Greece’s best diplomat ends a visit to Tripoli when he touches her

BENGHAZI, Libya (AP) – Greece’s foreign minister cut short the first part of his visit to Libya Thursday, refusing to disembark from his plane after landing in the capital Tripoli, Greek authorities said. Instead, he flew to the city of Benghazi, in the east of the country.

The Greek foreign ministry described the fracas – essentially a snub by Libya’s western, Tripoli-based administration – as a result of a breach of protocol and agreed terms for the visit.

Tensions are rising in the Mediterranean following a controversial maritime and gas preemption between Turkey and the Tripoli administration. Libya, which has been in turmoil since the 2011 uprising that toppled and killed dictator Moammar Gadhafi, has two competing administrations in the east and west of the country.

Greek Foreign Minister Nikos Dendias was on a two-part trip that would include a meeting with the president of Libya’s western government, based in Tripoli, Mohamed Younis Menfi. That was to be followed by a meeting in Benghazi with the administration based in the east.

A brief statement from the Greek ministry indicated that Dendias did not want to meet his counterpart in Tripoli, Najla Mangoush, but she came to the airport to greet him.

Dendias later told reporters that Mangoush “tried to force me, by her presence at the airport, to meet her.”

Mohamed Hamuda, a spokesman for the Tripoli-based government, said Mangoush’s presence at the airport was only part of diplomatic conventions.

Greece and Egypt rejected the preliminary Tripoli-Ankara maritime and gas deal signed last month, accusing Turkey of using the agreement to try to expand its influence in the Mediterranean. The deal includes joint exploration of hydrocarbon reserves in waters offshore Libya.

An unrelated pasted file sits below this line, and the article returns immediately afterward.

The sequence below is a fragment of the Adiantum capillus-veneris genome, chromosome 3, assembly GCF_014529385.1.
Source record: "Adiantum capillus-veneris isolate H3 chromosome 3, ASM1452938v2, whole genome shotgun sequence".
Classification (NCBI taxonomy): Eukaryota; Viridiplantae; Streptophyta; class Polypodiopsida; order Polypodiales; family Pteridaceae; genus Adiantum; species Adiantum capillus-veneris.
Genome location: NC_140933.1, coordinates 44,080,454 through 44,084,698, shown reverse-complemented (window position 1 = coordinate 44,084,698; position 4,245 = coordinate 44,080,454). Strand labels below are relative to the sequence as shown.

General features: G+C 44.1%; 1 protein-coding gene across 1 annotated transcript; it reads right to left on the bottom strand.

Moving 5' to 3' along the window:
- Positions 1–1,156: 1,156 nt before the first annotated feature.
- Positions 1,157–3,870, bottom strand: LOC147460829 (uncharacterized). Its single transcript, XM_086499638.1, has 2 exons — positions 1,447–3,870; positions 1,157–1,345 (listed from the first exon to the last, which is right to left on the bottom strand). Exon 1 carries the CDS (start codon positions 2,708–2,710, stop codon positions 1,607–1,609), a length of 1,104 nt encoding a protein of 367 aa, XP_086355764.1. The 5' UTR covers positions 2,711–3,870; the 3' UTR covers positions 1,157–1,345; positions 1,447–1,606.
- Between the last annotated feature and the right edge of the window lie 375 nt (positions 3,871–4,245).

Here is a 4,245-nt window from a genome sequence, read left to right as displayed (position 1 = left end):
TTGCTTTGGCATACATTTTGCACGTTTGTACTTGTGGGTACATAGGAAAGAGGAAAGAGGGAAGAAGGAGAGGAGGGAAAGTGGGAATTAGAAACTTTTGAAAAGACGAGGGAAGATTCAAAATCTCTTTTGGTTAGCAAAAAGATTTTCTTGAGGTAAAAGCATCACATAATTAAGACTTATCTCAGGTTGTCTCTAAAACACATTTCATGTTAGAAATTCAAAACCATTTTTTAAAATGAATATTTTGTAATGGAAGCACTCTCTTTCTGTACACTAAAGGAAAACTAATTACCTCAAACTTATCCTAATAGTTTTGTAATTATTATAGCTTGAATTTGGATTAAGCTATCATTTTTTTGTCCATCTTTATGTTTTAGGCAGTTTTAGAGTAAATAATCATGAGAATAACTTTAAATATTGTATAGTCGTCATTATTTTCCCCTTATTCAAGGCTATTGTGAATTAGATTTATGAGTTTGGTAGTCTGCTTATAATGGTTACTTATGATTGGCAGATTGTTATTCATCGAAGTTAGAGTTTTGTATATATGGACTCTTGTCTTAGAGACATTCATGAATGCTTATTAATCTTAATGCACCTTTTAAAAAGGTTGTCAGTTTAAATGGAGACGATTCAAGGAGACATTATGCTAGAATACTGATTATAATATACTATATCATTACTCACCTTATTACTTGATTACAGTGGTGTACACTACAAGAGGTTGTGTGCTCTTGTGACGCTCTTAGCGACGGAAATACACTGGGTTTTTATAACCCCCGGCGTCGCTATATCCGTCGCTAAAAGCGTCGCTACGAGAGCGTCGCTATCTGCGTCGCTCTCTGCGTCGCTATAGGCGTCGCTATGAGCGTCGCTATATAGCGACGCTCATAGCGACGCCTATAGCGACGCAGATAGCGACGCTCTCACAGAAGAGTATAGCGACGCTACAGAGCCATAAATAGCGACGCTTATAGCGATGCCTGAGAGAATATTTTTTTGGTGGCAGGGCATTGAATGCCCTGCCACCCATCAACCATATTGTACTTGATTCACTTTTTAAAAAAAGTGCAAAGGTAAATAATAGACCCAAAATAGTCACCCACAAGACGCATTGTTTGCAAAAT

During a visit to Cairo last month, Dendias said the agreement violates Greece’s maritime borders. His Egyptian counterpart, Sameh Shoukry, said the western Libyan government led by Prime Minister Abdul Hamid Dbeibah had no authority to make such deals, since its mandate expired after Libya’s failed national elections. held in December last year.

The eastern Libyan parliament then appointed a rival prime minister, Fathy Bashagha.

Meanwhile, Cairo and Athens have strengthened ties in recent years, including signing new maritime border agreements with Cyprus.

Relations between Athens and Ankara have deteriorated sharply as a result, with offshore oil and gas exploration rights central to the dispute. Turkey remains a significant supporter of Dbeibah.

In 2019, Turkey signed another controversial maritime border agreement with Tripoli, giving it access to a disputed economic zone in the eastern Mediterranean. The agreement ignored many Greek islands, including Crete, which lie between Turkey and Libya. This changed Turkey’s previous tensions with Greece, Cyprus and Egypt over oil and gas drilling rights.

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